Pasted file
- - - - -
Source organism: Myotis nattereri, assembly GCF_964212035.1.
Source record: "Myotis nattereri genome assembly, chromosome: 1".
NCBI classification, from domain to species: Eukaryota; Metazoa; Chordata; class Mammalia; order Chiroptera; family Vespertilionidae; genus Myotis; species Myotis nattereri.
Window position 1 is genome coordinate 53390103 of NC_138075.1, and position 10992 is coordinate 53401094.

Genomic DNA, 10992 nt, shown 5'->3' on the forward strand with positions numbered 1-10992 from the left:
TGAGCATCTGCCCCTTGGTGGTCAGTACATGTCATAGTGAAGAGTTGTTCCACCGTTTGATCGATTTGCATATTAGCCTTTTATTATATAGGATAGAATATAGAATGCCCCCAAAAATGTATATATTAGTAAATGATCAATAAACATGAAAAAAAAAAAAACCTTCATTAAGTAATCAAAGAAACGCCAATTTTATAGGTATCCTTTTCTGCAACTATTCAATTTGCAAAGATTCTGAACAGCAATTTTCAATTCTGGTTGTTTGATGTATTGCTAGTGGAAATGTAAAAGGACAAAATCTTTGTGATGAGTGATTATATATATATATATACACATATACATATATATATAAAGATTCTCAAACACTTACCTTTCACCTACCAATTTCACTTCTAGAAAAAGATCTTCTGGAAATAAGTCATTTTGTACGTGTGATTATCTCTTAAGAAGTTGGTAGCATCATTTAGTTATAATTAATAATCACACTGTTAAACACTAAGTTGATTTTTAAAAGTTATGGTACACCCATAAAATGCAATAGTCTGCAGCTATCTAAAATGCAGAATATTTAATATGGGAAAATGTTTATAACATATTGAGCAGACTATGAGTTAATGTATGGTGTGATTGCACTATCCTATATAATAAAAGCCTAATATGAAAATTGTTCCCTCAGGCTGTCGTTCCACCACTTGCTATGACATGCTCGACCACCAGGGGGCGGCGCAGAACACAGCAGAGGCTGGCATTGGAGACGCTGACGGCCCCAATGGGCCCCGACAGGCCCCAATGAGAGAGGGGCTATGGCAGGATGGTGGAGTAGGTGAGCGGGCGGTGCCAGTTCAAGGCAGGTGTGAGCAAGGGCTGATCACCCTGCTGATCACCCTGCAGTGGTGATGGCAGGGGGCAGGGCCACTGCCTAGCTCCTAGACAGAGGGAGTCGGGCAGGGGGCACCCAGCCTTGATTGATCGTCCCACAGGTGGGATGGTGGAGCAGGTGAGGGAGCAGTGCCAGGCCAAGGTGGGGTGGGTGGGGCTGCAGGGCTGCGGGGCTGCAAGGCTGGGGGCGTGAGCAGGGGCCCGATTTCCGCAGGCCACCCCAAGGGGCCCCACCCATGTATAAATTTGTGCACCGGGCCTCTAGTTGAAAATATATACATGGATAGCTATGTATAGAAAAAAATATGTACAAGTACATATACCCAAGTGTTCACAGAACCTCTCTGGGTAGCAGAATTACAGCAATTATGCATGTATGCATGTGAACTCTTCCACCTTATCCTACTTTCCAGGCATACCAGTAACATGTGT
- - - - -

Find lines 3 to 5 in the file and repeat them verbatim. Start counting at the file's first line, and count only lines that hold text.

NCBI classification, from domain to species: Eukaryota; Metazoa; Chordata; class Mammalia; order Chiroptera; family Vespertilionidae; genus Myotis; species Myotis nattereri.
Window position 1 is genome coordinate 53390103 of NC_138075.1, and position 10992 is coordinate 53401094.

Genomic DNA, 10992 nt, shown 5'->3' on the forward strand with positions numbered 1-10992 from the left: